In the last Ashes in England, in 2015, Steve Smith scored two centuries, including a double hundred at Lord’s. However, as Geoffrey Boycott rightly pointed out in his commentary stint for Channel 9, these were scored on the flatter pitches in the series. At Lord’s, Chris Rogers also went big, scoring 173. At Old Trafford, David Warner and Chris Rogers put on over 100 for the first wicket before Smith came in. Australia lost the series 3-2, and in each game that Australia lost, they were thrashed, and Smith had a poor match each time.

Interesting tweet by @vijayarumugam

In the first Test, Australia lost by 169 runs in Cardiff and Smith scored in the 30s twice. In the third and fourth Tests, Australia were bowled out for 136 and 60 in the respective first innings of those matches, which were played on seaming tracks. Smith scored 7, 8, 6 and 5 in those two Tests, and was squared up and found wanting by England’s bowlers numerous times.

Steve Smith fell cheaply on moving pitches in the 2015 Ashes

You might argue to me that Smith’s away record is still superb. While this is true, have you seen the flat pitches that are killing Test cricket throughout the world? In my opinion, Steve Smith, while a good player, is not worthy to tie the shoelaces of the likes of Vivian Richards, Sachin Tendulkar, Ricky Ponting, Brian Lara, Sunil Gavaskar etc. All these players played against some of the greatest bowlers of all time, CONSISTENTLY, in times where Test cricket wasn’t looked at with a commercial eye. In the times of Vivian Richards, who I believe is the best since Bradman, he faced the likes of Dennis Lillee and Jeff Thompson without a helmet, on pitches very different to the Australian pitches currently (which is an understatement). Those two bowlers were proper quick and scary, with Dennis Lillee arguably the greatest fast bowler ever.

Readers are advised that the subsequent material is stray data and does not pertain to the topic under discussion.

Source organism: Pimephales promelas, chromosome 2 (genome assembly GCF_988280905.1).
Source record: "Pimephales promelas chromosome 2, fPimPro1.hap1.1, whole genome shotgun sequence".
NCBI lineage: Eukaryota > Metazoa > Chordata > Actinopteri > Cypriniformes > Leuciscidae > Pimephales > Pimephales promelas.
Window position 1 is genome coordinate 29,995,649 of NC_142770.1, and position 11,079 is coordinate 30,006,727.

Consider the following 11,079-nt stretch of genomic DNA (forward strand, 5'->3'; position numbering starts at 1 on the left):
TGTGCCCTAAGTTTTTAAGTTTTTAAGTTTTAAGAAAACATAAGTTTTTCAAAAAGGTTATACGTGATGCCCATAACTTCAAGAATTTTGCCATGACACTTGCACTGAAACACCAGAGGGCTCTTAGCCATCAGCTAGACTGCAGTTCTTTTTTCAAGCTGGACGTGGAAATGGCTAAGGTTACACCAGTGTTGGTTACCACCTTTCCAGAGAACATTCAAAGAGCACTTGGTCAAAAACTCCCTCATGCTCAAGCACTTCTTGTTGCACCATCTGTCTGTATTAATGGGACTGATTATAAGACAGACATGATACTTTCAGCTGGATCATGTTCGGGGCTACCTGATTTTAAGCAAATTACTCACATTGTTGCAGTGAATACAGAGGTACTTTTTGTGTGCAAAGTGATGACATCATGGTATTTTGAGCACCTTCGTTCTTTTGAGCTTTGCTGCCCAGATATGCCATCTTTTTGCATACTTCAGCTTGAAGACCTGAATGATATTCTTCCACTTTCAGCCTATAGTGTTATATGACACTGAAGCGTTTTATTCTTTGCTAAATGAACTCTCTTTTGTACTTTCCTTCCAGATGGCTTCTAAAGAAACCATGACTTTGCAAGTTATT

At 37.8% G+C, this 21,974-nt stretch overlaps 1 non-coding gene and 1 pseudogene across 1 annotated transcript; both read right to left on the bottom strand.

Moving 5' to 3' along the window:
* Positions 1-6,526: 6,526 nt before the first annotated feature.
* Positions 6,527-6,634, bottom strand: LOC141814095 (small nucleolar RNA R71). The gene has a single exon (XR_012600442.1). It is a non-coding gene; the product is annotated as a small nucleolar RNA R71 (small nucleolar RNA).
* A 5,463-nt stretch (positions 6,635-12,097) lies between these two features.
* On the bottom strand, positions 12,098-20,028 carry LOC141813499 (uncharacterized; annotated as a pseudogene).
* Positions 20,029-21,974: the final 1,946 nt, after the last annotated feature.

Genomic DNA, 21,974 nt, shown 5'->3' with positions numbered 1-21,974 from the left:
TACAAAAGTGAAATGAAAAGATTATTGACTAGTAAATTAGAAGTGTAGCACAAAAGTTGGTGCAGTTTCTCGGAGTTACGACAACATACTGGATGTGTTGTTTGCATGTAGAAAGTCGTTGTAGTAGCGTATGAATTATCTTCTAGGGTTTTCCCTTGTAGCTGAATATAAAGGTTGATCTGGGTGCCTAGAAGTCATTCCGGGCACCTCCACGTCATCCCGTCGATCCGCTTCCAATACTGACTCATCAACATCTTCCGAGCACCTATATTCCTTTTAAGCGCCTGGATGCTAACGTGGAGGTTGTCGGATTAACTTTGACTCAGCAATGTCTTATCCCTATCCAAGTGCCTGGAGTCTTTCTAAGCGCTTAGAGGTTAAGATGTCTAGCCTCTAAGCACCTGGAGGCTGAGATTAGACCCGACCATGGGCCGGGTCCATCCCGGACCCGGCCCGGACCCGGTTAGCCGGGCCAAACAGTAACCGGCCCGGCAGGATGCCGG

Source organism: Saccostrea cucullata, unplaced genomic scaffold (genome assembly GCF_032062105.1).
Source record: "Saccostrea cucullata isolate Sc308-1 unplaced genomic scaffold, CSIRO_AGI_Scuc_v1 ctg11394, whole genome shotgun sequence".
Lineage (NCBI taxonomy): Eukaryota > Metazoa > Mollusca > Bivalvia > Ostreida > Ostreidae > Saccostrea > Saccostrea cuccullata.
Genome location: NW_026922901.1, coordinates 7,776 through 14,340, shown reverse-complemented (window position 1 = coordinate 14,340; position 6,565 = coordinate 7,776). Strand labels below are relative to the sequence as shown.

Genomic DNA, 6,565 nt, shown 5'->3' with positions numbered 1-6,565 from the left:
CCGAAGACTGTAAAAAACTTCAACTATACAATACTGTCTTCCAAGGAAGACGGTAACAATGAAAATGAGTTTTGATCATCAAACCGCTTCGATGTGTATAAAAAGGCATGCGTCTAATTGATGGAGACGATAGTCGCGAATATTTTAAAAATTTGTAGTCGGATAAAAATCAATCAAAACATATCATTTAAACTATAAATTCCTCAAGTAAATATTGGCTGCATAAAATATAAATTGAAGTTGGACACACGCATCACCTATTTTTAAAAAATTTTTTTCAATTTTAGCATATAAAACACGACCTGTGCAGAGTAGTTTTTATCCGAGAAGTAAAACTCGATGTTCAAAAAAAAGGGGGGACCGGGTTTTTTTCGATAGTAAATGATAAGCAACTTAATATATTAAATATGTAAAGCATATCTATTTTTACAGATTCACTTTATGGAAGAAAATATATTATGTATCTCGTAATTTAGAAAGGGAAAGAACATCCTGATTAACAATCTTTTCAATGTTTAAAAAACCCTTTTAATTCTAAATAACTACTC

Steve Smith is not the best since Bradman, because he’s not better than these players, especially Vivian Richards. Simple.

How many bowlers in Test cricket right now could be called some of the greatest bowlers of all time? Not many. How many are straight out fast and scary? Also not many. Allan Border, for example, finished his career with an average of 56, and played against a West Indies attack that I think Steve Smith could not handle, especially without a helmet. When you compare batsmen of different eras, you need to look at the bowlers and conditions they faced. The likes of Allan Border would have scored a lot more runs in the conditions that Steve Smith is offered, that’s for sure.

Pitches are getting flatter around the world, especially in Australia, and Steve Smith has benefited. For the upcoming tour to South Africa, the Proteas need to see this as an opportunity to prepare seaming tracks. Against a world class bowling attack on seaming pitches, I’ll be very interested to see how Smith goes.

I’m not denying that Smith is a fine player with hunger for runs, and that his record is incredible, but it is unfair and unjustified to consider him one of the all time greats, and potentially the best since Bradman. There have been better players than Steve Smith over the years, even though their stats and records might not match his. The rise of flat pitches, especially in Australia, as well as the decline in truly great bowlers, has helped Smith significantly.

When comparing high performing players since Don Bradman, Steve Smith, for me, is not very high on that list.


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Charbel Coorey
Charbel Coorey
Charbel is the owner & founder of, based in Sydney, Australia. He started the website to fulfill his love for the game of cricket. Charbel has also been featured on other publications including OP India, Times of India, and The Roar, among others. For any story tips or questions, you can contact Charbel at